Kirby Smart explains why Georgia defensive performance ‘doesn’t cause alarm’ after Alabama loss
Through the first three games of the season, Georgia looked like one of if not the best defense in the country. Then, the Bulldogs played Alabama and the narrative quickly shifted.
The Crimson Tide had an all-time day against Kirby Smart and his defense, as they rolled up 564 yards. That’s the most given up since Smart took over as Georgia’s head coach prior to the start of the 2016 season.
“Alabama had a good team They had a good game plan to go against what we had on defense,” linebacker Nakobe Dean said.
The Bulldogs held in well for the first 40 minutes of the game, as Alabama had just 20 points and had helped stake Georgia to a 24-20 lead. It sacked Mac Jones three times and intercepted him on the game’s opening play.
But over the final 20 minutes, the Alabama offense had the ball four times. Those drives went touchdown, touchdown, touchdown and end of game. Georgia failed to register a sack on any of those final drives.
Part of the reason for the success has to be attributed to the Alabama offense. The Crimson Tide are perhaps the only team in the country that can say they’ve recruited as well as Georgia has in recent seasons.
The likes of Jaylen Waddle, Devonta Smith and Najee Harris made that apparent on Saturday.
“They have a talented offensive line- every one of those offensive linemen will be in the NFL one day- and they have really good skill players,” Smart said.
But Smart is also quick to point out that the Georgia defense is also full of talented players. So what happened on Saturday night and how much of that can be corrected going forward?
“We probably lost more 50-50 balls- and what I call 50-50 balls is not just fades and touchdown passes, it’s situational third down where can we get a ball out- we’ve probably lost more of those than we have in a long time,” Smart said. “We had tight coverage a lot of times against Alabama, we just didn’t get the ball out. You have to give them credit for that.”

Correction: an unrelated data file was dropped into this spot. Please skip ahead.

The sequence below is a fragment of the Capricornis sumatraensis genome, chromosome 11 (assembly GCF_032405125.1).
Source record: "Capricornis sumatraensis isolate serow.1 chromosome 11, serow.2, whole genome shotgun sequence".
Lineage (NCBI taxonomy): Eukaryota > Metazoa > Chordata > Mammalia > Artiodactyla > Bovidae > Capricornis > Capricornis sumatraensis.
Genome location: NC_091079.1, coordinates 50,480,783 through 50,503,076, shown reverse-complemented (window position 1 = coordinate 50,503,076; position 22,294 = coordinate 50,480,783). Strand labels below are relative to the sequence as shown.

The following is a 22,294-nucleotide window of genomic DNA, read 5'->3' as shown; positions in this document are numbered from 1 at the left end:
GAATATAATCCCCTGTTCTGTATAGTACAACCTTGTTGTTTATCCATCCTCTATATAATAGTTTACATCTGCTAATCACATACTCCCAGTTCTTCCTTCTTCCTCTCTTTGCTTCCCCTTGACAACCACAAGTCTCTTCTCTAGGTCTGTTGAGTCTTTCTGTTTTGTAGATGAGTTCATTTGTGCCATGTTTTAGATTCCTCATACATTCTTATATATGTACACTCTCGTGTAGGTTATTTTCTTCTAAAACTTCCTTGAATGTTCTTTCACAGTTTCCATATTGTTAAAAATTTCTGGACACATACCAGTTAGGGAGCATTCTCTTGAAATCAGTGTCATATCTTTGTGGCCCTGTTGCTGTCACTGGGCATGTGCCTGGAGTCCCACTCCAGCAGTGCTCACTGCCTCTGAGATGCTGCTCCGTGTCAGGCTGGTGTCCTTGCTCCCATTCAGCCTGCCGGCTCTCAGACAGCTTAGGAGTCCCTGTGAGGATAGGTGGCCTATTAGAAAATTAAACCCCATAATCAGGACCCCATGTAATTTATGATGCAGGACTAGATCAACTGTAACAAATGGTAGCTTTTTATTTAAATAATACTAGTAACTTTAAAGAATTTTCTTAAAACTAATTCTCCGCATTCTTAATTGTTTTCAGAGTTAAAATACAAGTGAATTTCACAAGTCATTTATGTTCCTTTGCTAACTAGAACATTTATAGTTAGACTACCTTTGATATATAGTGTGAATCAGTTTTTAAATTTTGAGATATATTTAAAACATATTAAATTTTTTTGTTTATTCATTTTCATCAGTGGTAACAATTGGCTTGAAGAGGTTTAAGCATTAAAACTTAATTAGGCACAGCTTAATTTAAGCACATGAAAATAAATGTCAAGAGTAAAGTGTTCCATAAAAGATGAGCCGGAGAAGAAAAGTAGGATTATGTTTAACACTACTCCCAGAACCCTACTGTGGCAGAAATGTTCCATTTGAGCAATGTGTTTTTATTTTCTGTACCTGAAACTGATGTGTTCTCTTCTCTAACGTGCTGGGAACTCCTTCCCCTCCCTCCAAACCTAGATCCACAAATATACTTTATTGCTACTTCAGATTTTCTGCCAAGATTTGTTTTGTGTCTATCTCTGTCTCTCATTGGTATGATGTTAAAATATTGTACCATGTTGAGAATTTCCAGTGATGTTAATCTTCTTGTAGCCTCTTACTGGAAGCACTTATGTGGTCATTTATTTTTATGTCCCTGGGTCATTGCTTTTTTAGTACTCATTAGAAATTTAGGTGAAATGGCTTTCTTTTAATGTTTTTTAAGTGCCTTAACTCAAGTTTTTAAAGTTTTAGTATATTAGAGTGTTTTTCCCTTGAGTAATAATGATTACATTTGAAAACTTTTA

To Smart’s point, both Waddle and Smith finished with over 160 yards receiving. Jones meanwhile threw for 417 yards and four touchdowns. Neither Joe Burrow or Tua Tagovailo put up those kind of numbers against the Georgia defense.
So should Georgia be worried going forward? Especially with a talented passing attack like Florida looming? And the possibility of playing Alabama a second time?
“It doesn’t cause alarm for me because I know that we have good players. We have kids that care,” Smart said It bothers them. We have to do a good job as coaches to try to help them in other ways.”
One of those players is Dean. He’s improved as a sophomore and he’s the team’s third-leading tackler through four games. He also picked up a sack on Saturday, Georgia’s last one of the game to stop an Alabama drive in the second half.
Smart did add that he thought the coaching staff could provide the defense more help from a schematic standpoint. The Bulldogs rely heavily on playing man-to-man in the secondary.
The Georgia head coach — who is also a former starting safety for the Bulldogs — knows the risks of putting his corners out on an island. Sometimes, they get beat for touchdowns, like they did against Alabama.
Smart understands that is going to happen sometimes. The bigger concern, when it comes to the secondary, is when there is a bust or a breakdown in communication.
“That, to me, is a problem—not when I’m pressing a guy and I’ve got this guy and I get beat. That’s going to happen from time to time, and you accept that, and you’ve got to win more than you lose. We’ve got to hit some of those. We’ve got to score some of those to make big plays.
“Our DBs are fine. They understand they go against good players every day in practice. They get right back out there and compete.”
Georgia won’t see a passing attack like Alabama’s the next time they return to the field, as Kentucky has the worst passing offense in the SEC.
But to get where the Bulldogs want to go, they’re probably going to see a potent passing attack again. And they’ll have to show that they’ve improved before it can be declared that Georgia’s defense has the upper hand against an elite offense.
Georgia outside linebacker Azeez Ojulari talks UGA defense
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